Lessons I’ve Learned in My ADD Management/Organization Journey (So Far)

 

I’ve been compiling this list for a couple of weeks now, and thought my readers might find it helpful.  (Actually, its original title was “Tips as You Embark On Your Organization Journey,” but I decided that telling from my own experience was more helpful than giving advice.)

  1. Be Gentle with Myself.  My best fluctuates day to day, moment to moment.  Progress is my goal, not perfection.
  2. It Isn’t Helpful to Compare Myself to Others or Hold Myself to Others’ Standards (perceived or actual).  I’m not that guy, I’m me. I can learn from others, but ultimately, my experience and circumstances are mine alone, and if I try to follow someone else’s example to the letter without adapting it to those, I just end up frustrated.
  3. Expect the People Around Me to Keep Doing What They Do.  Just because I’m focusing on getting a handle on my mental, physical, and digital clutter doesn’t mean everyone else will – or that they need to. (Examples: partner, family, roomies, boss, coworkers, friends…)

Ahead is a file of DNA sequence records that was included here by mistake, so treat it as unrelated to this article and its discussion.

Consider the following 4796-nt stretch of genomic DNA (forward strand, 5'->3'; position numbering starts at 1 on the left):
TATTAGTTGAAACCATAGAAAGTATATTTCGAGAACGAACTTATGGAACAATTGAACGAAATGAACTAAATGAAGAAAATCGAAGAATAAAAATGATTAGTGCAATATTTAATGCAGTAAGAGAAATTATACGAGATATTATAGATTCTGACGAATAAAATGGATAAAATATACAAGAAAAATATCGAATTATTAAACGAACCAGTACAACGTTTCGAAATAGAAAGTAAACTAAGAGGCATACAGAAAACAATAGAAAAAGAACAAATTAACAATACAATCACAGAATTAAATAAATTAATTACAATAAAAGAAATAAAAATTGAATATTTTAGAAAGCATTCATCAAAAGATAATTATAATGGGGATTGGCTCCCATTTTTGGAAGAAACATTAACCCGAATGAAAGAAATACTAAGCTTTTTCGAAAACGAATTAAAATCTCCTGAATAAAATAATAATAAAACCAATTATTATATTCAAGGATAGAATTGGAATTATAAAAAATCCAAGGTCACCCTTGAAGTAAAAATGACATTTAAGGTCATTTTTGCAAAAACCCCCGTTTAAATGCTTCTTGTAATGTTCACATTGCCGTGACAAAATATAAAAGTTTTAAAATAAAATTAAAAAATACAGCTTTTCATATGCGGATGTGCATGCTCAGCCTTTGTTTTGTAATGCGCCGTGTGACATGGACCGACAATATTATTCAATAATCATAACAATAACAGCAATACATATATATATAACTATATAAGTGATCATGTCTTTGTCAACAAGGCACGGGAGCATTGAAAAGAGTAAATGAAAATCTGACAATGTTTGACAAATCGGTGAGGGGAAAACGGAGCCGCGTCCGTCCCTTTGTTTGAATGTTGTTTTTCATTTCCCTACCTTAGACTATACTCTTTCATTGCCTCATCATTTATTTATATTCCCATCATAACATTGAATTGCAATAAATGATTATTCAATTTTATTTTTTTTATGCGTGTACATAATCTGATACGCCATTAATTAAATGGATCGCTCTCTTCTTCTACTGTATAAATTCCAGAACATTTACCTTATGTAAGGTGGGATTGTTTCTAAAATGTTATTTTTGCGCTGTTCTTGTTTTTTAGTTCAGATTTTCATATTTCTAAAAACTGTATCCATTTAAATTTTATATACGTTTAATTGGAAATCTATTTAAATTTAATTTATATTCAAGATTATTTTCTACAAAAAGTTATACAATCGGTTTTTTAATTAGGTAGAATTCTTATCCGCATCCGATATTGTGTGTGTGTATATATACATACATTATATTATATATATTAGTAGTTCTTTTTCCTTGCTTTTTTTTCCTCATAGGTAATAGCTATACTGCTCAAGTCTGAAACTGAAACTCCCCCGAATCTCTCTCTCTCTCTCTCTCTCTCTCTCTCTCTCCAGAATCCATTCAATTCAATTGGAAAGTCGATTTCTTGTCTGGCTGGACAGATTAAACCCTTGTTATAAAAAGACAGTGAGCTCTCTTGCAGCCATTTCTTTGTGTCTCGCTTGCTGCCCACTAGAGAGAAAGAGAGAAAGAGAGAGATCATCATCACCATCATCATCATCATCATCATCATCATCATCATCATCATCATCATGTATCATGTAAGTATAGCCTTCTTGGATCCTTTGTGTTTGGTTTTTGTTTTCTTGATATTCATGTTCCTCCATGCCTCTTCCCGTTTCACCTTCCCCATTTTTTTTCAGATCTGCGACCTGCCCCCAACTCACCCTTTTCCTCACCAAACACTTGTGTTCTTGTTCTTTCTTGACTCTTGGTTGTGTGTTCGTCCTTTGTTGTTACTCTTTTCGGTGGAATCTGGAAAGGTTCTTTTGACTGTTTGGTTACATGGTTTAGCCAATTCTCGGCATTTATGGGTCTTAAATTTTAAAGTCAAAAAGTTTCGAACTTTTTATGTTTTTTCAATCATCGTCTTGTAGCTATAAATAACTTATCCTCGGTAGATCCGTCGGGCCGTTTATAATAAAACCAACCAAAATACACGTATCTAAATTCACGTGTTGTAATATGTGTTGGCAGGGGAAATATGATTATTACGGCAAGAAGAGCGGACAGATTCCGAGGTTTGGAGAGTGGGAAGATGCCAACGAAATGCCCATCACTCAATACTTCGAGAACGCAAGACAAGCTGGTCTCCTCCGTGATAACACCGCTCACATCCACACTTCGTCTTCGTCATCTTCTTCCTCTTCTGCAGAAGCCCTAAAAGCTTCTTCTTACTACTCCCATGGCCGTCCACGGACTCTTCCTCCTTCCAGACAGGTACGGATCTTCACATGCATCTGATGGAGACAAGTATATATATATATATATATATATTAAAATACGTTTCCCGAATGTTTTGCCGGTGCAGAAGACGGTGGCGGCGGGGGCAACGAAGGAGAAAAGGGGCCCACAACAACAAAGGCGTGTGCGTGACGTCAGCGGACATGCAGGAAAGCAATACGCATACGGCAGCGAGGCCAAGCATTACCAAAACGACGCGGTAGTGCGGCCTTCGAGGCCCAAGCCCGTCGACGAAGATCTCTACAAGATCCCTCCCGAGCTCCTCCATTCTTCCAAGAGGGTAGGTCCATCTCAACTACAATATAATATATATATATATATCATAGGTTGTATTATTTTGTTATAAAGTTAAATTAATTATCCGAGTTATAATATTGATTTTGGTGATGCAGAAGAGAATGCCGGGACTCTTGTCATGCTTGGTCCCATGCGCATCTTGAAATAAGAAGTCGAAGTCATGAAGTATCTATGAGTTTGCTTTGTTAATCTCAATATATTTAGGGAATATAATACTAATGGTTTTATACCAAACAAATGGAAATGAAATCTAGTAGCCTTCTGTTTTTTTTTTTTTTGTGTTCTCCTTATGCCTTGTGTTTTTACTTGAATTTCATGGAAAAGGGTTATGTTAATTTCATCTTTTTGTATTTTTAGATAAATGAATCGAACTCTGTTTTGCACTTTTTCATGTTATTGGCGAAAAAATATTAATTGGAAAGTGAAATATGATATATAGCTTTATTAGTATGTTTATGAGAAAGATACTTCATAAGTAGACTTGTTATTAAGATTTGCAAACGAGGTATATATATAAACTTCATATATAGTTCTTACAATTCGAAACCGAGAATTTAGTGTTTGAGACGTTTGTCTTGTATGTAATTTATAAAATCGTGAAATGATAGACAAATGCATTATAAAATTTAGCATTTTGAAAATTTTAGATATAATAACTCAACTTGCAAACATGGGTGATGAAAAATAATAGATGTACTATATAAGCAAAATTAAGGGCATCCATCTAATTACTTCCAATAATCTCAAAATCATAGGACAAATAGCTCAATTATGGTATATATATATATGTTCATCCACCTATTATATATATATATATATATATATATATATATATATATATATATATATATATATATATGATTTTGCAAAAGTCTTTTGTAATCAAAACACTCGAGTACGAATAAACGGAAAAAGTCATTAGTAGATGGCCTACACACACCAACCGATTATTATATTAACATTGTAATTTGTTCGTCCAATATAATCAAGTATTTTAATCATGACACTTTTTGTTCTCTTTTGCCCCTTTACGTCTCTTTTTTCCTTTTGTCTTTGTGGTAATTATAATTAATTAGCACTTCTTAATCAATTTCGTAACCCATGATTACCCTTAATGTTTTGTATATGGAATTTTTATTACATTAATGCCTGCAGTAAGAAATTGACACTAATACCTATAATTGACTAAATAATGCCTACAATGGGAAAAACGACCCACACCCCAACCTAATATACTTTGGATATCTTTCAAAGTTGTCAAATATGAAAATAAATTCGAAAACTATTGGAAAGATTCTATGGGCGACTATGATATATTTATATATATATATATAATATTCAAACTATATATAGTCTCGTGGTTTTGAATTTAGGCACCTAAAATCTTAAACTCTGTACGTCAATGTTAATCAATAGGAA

4. Let Go of the Idea that Everything Has to Be Done NOW.  Now may be the only moment I have, but it violates the laws of physics to think that I can fit every goal, task, interest or chore into it.  What has to be done now?  Breathing in and out (if I stop doing that, “now” gets rather short).  After that?  The next right thing that moves me forward on my goals.  As long as I have a system in place for keeping track of “everything,” the important stuff will get done, and the not-so-important stuff, well… won’t.  And that’s okay.
  5. Let Go of the Idea of an End Point.  Again, it’s all about progress.  A wise person once told me, “All living things are either growing or dying; if I stop growing, I start dying.”  I’m not going to reach a point where my house is immaculate 100% of the time, my exercise routine is perfect, my projects are all done, and I generally have “everything” in order.  There will always be a dish to wash, an interruption to my routine, a new project to replace a finished one, and new information to sort through.  I choose to view all of these as opportunities for growth rather than obstacles to an impossible point of “perfection.”
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